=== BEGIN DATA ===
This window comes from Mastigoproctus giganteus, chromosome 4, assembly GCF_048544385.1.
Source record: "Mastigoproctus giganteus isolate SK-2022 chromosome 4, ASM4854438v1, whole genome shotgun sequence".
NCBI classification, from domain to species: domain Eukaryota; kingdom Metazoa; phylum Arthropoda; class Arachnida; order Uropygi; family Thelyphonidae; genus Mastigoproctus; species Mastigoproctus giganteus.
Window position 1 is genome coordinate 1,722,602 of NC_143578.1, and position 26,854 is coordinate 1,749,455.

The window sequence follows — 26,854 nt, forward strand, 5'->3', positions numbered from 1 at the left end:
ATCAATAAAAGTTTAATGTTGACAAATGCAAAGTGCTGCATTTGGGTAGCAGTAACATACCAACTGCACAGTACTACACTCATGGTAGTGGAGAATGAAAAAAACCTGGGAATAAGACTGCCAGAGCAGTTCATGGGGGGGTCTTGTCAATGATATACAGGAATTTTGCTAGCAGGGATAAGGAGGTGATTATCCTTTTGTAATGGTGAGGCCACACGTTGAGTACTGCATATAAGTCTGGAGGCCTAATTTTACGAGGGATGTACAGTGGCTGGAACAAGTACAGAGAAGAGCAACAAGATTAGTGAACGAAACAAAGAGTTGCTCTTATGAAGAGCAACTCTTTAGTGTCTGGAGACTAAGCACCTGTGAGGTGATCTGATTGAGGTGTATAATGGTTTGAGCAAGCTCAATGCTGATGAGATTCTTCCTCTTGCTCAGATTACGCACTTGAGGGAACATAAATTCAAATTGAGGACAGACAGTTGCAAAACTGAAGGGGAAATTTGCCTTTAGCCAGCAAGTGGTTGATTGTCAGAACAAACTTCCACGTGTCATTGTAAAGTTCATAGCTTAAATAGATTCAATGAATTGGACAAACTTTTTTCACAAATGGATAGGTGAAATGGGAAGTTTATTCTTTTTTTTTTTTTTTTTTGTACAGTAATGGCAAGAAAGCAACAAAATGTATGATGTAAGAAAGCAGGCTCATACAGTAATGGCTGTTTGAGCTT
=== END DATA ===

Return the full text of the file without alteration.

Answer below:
This window comes from Mastigoproctus giganteus, chromosome 4, assembly GCF_048544385.1.
Source record: "Mastigoproctus giganteus isolate SK-2022 chromosome 4, ASM4854438v1, whole genome shotgun sequence".
NCBI classification, from domain to species: domain Eukaryota; kingdom Metazoa; phylum Arthropoda; class Arachnida; order Uropygi; family Thelyphonidae; genus Mastigoproctus; species Mastigoproctus giganteus.
Window position 1 is genome coordinate 1,722,602 of NC_143578.1, and position 26,854 is coordinate 1,749,455.

The window sequence follows — 26,854 nt, forward strand, 5'->3', positions numbered from 1 at the left end:
ATCAATAAAAGTTTAATGTTGACAAATGCAAAGTGCTGCATTTGGGTAGCAGTAACATACCAACTGCACAGTACTACACTCATGGTAGTGGAGAATGAAAAAAACCTGGGAATAAGACTGCCAGAGCAGTTCATGGGGGGGTCTTGTCAATGATATACAGGAATTTTGCTAGCAGGGATAAGGAGGTGATTATCCTTTTGTAATGGTGAGGCCACACGTTGAGTACTGCATATAAGTCTGGAGGCCTAATTTTACGAGGGATGTACAGTGGCTGGAACAAGTACAGAGAAGAGCAACAAGATTAGTGAACGAAACAAAGAGTTGCTCTTATGAAGAGCAACTCTTTAGTGTCTGGAGACTAAGCACCTGTGAGGTGATCTGATTGAGGTGTATAATGGTTTGAGCAAGCTCAATGCTGATGAGATTCTTCCTCTTGCTCAGATTACGCACTTGAGGGAACATAAATTCAAATTGAGGACAGACAGTTGCAAAACTGAAGGGGAAATTTGCCTTTAGCCAGCAAGTGGTTGATTGTCAGAACAAACTTCCACGTGTCATTGTAAAGTTCATAGCTTAAATAGATTCAATGAATTGGACAAACTTTTTTCACAAATGGATAGGTGAAATGGGAAGTTTATTCTTTTTTTTTTTTTTTTTTGTACAGTAATGGCAAGAAAGCAACAAAATGTATGATGTAAGAAAGCAGGCTCATACAGTAATGGCTGTTTGAGCTT